NASA Tumbleweed Rolls Across Antarctica

Posted 4 Mar 2004 at 23:05 UTC by steve Share This

The NSF issued a press release yesterday announcing that the NASA Tumbleweed, a two-meter beachball-shaped robot, had completed a 70 km roll across Antarctica's polar plateau. The robot left the NSF Amundsen-Scott South Pole Station on Jan. 24 and made the journey in 8 days propelled by wind at up to 30 kph (average speed was 1.3 kph). The Tumbleweed is a mini test version of an eventual 6 meter robot designed to roll across Mars at 25 kph, bouncing over rocks as large as 1 meter. The robot can with withstand impacts of up to 30 m/sec so no parachute is needed for landing.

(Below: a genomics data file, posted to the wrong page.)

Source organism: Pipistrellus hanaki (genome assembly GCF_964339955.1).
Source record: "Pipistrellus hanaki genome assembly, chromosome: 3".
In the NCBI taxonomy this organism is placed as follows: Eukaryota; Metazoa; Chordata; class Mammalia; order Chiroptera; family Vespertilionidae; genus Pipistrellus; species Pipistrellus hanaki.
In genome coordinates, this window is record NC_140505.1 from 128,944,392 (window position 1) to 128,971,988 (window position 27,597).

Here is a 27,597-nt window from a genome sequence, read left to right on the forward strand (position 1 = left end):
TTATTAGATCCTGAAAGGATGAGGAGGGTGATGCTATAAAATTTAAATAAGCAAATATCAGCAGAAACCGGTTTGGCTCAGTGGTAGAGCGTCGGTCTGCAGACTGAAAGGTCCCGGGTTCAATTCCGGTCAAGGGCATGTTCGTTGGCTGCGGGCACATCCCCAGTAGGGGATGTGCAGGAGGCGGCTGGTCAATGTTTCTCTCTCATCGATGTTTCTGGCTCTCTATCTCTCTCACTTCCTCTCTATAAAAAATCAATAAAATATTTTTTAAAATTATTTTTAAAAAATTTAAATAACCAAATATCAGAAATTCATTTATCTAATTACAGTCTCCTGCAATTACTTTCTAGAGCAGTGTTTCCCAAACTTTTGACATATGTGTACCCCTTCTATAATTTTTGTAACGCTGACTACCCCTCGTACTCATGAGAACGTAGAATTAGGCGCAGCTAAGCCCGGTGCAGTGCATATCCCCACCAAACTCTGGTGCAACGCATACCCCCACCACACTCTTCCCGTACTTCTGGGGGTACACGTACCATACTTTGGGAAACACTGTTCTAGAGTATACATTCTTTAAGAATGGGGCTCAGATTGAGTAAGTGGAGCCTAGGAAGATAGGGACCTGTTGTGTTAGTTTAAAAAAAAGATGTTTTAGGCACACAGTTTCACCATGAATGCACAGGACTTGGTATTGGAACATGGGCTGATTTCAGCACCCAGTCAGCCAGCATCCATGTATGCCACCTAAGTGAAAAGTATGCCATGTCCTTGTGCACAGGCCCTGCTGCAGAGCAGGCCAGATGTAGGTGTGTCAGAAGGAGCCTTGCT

I wonder, posted 8 Mar 2004 at 19:58 UTC by earlwb » (Master)

I wonder how they handle large crevices or holes? Can they steer it some? To avoid previously noted holes, voids and cracks. I can see smaller cracks not being a problem, but the big ones.... It would be hard to go up and pry it out of a big crack if it is on Mars.

Oops, posted 8 Mar 2004 at 20:00 UTC by earlwb » (Master)

Oops hit the post button too soon. It would really be cool though to see a dozen of these things going over Mars for a while. They could really get in a lot of photos of the surface. The real trick would be taking clear photos on the run. Then transmitting them up to the orbiter for transfer to Earth. :)

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